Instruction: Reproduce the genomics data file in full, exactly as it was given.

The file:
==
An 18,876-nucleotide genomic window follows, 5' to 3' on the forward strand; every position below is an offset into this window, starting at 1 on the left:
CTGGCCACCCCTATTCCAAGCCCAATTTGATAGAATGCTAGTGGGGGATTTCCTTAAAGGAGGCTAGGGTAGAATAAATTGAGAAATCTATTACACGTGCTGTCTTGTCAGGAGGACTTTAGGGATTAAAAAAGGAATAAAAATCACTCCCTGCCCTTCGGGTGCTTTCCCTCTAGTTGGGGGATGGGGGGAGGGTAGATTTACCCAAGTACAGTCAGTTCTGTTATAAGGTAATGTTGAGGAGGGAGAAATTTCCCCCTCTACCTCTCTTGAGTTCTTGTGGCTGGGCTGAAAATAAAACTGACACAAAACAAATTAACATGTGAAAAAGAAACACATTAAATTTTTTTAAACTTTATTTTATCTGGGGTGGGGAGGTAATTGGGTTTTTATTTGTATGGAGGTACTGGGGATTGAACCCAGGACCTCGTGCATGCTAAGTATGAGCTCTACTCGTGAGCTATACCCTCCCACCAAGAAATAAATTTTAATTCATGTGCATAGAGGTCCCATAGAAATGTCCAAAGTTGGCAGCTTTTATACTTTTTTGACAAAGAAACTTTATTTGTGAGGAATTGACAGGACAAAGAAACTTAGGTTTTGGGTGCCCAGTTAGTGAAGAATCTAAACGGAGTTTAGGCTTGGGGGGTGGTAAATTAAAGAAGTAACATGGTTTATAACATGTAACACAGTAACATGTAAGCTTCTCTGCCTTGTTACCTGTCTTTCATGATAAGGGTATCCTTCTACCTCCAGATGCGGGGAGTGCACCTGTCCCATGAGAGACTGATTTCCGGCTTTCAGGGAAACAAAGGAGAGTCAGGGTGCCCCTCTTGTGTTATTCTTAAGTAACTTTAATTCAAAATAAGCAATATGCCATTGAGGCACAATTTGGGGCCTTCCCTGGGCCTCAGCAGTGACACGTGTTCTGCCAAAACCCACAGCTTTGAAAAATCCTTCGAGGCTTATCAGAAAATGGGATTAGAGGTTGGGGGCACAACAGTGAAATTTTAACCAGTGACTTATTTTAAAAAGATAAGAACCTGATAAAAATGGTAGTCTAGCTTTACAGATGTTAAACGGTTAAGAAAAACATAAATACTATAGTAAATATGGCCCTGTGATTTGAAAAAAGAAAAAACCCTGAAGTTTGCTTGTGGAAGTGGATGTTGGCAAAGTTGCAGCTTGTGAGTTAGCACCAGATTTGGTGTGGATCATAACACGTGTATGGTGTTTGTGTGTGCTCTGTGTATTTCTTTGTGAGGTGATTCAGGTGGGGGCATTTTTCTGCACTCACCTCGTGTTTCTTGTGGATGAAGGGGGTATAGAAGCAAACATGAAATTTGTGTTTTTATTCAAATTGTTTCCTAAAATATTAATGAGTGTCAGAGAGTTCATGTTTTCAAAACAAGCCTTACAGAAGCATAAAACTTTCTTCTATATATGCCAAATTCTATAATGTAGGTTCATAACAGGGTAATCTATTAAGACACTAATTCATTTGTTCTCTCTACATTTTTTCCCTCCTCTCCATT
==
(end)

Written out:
An 18,876-nucleotide genomic window follows, 5' to 3' on the forward strand; every position below is an offset into this window, starting at 1 on the left:
CTGGCCACCCCTATTCCAAGCCCAATTTGATAGAATGCTAGTGGGGGATTTCCTTAAAGGAGGCTAGGGTAGAATAAATTGAGAAATCTATTACACGTGCTGTCTTGTCAGGAGGACTTTAGGGATTAAAAAAGGAATAAAAATCACTCCCTGCCCTTCGGGTGCTTTCCCTCTAGTTGGGGGATGGGGGGAGGGTAGATTTACCCAAGTACAGTCAGTTCTGTTATAAGGTAATGTTGAGGAGGGAGAAATTTCCCCCTCTACCTCTCTTGAGTTCTTGTGGCTGGGCTGAAAATAAAACTGACACAAAACAAATTAACATGTGAAAAAGAAACACATTAAATTTTTTTAAACTTTATTTTATCTGGGGTGGGGAGGTAATTGGGTTTTTATTTGTATGGAGGTACTGGGGATTGAACCCAGGACCTCGTGCATGCTAAGTATGAGCTCTACTCGTGAGCTATACCCTCCCACCAAGAAATAAATTTTAATTCATGTGCATAGAGGTCCCATAGAAATGTCCAAAGTTGGCAGCTTTTATACTTTTTTGACAAAGAAACTTTATTTGTGAGGAATTGACAGGACAAAGAAACTTAGGTTTTGGGTGCCCAGTTAGTGAAGAATCTAAACGGAGTTTAGGCTTGGGGGGTGGTAAATTAAAGAAGTAACATGGTTTATAACATGTAACACAGTAACATGTAAGCTTCTCTGCCTTGTTACCTGTCTTTCATGATAAGGGTATCCTTCTACCTCCAGATGCGGGGAGTGCACCTGTCCCATGAGAGACTGATTTCCGGCTTTCAGGGAAACAAAGGAGAGTCAGGGTGCCCCTCTTGTGTTATTCTTAAGTAACTTTAATTCAAAATAAGCAATATGCCATTGAGGCACAATTTGGGGCCTTCCCTGGGCCTCAGCAGTGACACGTGTTCTGCCAAAACCCACAGCTTTGAAAAATCCTTCGAGGCTTATCAGAAAATGGGATTAGAGGTTGGGGGCACAACAGTGAAATTTTAACCAGTGACTTATTTTAAAAAGATAAGAACCTGATAAAAATGGTAGTCTAGCTTTACAGATGTTAAACGGTTAAGAAAAACATAAATACTATAGTAAATATGGCCCTGTGATTTGAAAAAAGAAAAAACCCTGAAGTTTGCTTGTGGAAGTGGATGTTGGCAAAGTTGCAGCTTGTGAGTTAGCACCAGATTTGGTGTGGATCATAACACGTGTATGGTGTTTGTGTGTGCTCTGTGTATTTCTTTGTGAGGTGATTCAGGTGGGGGCATTTTTCTGCACTCACCTCGTGTTTCTTGTGGATGAAGGGGGTATAGAAGCAAACATGAAATTTGTGTTTTTATTCAAATTGTTTCCTAAAATATTAATGAGTGTCAGAGAGTTCATGTTTTCAAAACAAGCCTTACAGAAGCATAAAACTTTCTTCTATATATGCCAAATTCTATAATGTAGGTTCATAACAGGGTAATCTATTAAGACACTAATTCATTTGTTCTCTCTACATTTTTTCCCTCCTCTCCATT